For my last dinner in Kyoto, I found myself at Sakurada, a twenty-five year old establishment where diners are graciously attended to by a team of kimono’d waitresses, the chefs hidden from sight throughout dinner.
Sakurada was a unique experience in hospitality, on top of the already tradition-infused structure of kaiseki, essentially a multi-course tasting menu of ardently seasonal items prepared in often-traditional, always-careful ways. The ladies, polite and graceful, would bring along beautifully and skillfully arranged dishes on an array of porcelain and lacquerware, each different from the next and from those of other diners. The food arrived with the lid on, and I was instructed each time to in essence show myself the dish, which was then explained in as much English as the women could muster (anything unknown was then calligraphically scribed on parchment paper). More than the sushi omakase dinner, kaiseki was an exercise in patience, pacing, (broader) palette of technique, artistry of presentation.
The show began with barley tea with soba & shiso:Cold tofu (preceded by a gulp of cold sake) topped with uni & wasabi, in yuzu juiceSoup of abalone, ginger & winter melon:Sashimi of flatfish, sea bream, & clam (torigai), with ponzu sauce and incredibly fragrant shiso blossoms and freshly grated wasabi: Japanese round eggplant (from Kyoto) with sweet pepper and white miso: Miniature chie no wa (a sculptural shape dedicated to the Buddhist god of wisdom) with pike sushi, baby taro, sweet potato, butter eel: Lake fish from Siga: Poached hamo (pike conger) with lime:Heart of taro plant, with eggplant, sweet pepper, and shaved ginger: Steamed rice with lotus root, zucchini, corn, nori topping, pickles, & miso soup Melon, watermelon, and mango, misho orange juice (not pictured):Ajisai (hydrangea flower), kinton (yam), red bean filling:Green tea to finish the meal:Each course – its composition, the wares and utensils, its timing and portions – was so meticulous, always elegant, often indulgent, sometimes minimalist, but always thoughtful.
To make a long story shorter, my favorite elements were the tofu with uni & yuzu (an impossibly harmonious triumvirate of umami, silkiness, and tart sweetness), the combination of the spicy grated ginger and the hot, rich soup with the winter melon, the mindblowing lightness of the intensely flavored white miso, and the intense sugary sweetness of the mango. The rice, while a fun service experience, was a flavor letdown and pushed me to a somewhat uncomfortable fullness. Along those veins, the service had an effortless fluidity, interspersed with subtle moments of flair or gracious engagement. The kimono’d women kept a constant but unobtrusive eye on me, peeking out from behind the kitchen curtain, purposefully guiding the rhythm of my courses.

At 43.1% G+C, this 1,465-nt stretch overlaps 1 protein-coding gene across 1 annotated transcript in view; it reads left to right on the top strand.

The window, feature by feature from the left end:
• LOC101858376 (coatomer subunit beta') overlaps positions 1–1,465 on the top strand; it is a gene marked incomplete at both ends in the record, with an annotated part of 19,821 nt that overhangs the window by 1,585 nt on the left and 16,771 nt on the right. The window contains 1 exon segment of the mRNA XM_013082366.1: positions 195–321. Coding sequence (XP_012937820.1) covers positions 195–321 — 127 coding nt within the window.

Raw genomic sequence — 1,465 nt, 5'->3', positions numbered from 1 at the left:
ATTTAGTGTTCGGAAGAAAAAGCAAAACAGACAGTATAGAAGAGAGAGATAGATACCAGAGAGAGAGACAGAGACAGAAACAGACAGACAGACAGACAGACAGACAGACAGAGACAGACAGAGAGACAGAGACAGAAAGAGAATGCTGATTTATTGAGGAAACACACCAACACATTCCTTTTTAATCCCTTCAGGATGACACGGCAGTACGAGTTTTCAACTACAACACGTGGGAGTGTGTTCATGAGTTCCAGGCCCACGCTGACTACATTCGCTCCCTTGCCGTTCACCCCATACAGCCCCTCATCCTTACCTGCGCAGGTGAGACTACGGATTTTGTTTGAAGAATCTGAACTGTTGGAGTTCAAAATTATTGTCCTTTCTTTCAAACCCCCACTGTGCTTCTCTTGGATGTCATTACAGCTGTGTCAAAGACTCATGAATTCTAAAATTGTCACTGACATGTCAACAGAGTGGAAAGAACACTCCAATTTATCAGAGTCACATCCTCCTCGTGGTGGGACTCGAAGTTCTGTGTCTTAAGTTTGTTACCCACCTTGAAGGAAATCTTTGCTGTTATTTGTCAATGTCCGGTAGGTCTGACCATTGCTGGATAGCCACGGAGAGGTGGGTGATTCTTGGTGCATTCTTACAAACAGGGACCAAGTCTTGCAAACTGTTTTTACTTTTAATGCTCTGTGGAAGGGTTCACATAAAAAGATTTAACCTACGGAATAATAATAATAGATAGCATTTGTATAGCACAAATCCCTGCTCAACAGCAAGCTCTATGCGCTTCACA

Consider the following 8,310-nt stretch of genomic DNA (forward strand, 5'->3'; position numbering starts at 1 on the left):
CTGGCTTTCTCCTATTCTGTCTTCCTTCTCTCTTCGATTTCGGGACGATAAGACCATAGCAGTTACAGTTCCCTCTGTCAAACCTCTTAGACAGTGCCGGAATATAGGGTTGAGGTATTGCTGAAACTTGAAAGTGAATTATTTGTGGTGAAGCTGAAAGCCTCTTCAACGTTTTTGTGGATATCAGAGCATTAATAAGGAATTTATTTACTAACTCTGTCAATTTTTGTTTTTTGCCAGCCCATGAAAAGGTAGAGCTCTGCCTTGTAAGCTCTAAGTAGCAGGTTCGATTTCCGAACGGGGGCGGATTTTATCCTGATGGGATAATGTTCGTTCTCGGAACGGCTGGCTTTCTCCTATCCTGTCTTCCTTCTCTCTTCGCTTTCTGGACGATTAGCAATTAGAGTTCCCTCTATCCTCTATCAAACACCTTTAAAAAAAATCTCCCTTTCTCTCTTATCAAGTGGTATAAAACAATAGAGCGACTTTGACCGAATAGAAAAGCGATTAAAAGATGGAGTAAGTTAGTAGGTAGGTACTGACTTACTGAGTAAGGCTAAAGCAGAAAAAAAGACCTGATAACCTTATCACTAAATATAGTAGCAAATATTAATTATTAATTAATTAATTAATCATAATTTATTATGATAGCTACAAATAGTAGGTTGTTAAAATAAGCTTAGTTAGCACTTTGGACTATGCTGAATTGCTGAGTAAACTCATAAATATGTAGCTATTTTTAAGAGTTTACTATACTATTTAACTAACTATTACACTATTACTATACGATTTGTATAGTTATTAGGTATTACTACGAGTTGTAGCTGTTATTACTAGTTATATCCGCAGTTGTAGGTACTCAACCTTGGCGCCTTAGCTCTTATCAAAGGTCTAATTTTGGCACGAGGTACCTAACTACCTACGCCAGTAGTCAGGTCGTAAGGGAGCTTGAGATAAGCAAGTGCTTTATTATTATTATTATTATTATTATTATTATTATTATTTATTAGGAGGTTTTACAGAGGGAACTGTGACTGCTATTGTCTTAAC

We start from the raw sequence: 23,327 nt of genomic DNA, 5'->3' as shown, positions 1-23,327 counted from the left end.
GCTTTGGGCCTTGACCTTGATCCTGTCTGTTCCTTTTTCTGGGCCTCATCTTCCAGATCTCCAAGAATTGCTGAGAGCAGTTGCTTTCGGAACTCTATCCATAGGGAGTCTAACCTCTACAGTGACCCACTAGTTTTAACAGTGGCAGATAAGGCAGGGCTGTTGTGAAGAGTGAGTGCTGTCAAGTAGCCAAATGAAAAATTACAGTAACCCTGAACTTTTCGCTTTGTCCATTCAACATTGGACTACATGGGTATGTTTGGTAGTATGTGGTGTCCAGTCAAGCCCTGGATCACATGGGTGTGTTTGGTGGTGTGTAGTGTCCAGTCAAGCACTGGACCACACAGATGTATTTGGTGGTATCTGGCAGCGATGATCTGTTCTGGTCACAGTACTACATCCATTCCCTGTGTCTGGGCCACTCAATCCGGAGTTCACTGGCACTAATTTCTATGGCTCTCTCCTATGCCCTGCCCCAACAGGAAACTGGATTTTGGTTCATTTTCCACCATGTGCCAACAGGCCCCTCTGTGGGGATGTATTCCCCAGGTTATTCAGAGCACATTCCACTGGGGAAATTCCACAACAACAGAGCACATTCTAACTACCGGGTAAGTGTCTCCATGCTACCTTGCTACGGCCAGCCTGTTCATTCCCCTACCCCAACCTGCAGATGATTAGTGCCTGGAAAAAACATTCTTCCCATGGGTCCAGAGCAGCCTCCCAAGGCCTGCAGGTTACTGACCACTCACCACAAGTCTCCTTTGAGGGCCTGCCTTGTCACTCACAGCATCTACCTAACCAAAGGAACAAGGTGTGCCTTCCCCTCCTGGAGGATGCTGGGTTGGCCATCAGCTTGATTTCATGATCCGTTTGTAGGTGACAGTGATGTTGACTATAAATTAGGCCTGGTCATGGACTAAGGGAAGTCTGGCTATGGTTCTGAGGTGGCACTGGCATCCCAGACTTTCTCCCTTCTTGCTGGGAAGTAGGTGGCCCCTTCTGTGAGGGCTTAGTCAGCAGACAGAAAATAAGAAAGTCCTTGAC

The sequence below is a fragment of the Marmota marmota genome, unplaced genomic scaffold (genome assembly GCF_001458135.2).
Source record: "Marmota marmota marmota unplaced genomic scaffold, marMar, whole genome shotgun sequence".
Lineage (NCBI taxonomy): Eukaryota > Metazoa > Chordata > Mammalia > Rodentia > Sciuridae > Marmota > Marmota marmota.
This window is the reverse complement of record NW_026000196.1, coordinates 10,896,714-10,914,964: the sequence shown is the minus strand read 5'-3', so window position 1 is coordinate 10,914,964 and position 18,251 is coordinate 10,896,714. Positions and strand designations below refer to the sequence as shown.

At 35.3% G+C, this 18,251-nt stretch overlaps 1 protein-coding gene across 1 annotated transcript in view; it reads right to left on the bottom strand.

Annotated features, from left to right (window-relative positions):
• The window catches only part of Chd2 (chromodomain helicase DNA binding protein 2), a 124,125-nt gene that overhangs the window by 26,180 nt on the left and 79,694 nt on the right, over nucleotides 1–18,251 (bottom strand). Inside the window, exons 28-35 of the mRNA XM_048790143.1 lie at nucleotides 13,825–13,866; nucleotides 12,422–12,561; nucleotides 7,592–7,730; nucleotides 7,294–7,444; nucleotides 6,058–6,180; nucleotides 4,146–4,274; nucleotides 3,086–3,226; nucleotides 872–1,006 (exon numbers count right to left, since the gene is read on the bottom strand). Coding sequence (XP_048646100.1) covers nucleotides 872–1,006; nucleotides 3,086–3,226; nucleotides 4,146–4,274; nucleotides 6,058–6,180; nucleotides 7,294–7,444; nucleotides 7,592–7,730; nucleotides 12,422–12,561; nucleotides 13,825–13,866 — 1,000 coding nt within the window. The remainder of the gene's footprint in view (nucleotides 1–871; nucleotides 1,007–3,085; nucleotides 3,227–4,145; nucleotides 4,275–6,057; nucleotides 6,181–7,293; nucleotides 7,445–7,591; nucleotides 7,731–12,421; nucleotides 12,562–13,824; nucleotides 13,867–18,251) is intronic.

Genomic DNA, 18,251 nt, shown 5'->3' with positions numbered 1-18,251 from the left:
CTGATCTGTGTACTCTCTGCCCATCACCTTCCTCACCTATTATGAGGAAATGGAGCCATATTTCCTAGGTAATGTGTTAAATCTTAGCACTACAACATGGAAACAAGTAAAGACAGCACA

After draining my final tea cup, I left with an undiluted sense of surrealism, having been let in on a carefully orchestrated performance, a breathtaking exhibition of dinnerware, a sublime display of seasonal offerings, and with a gracious smile, a measured bow, kindly let back into the stream of my previous reality. Sakurada is in that sense a waking dream, a fantasy I would unscrupulously indulge over again.
Nioitenjincho, Karasuma Bukkoji Higashi iru Hitosujime Sagaru
We can’t wait to have a kaiseki experience too! But we’re curious how much is your kaiseki meal in Sakurada?
Sakurada runs about USD150 a person, depending on alcohol consumption. I think most Michelin-starred kaiseki will run you about that much, but there are more famous ones located somewhat outside the city (see here: http://foodsaketokyo.wordpress.com/2012/10/16/kyoto-michelin-stars-2013/), but I couldn’t book some of them because they wouldn’t take reservations for one. For a somewhat cheaper meal, some of them do lunch.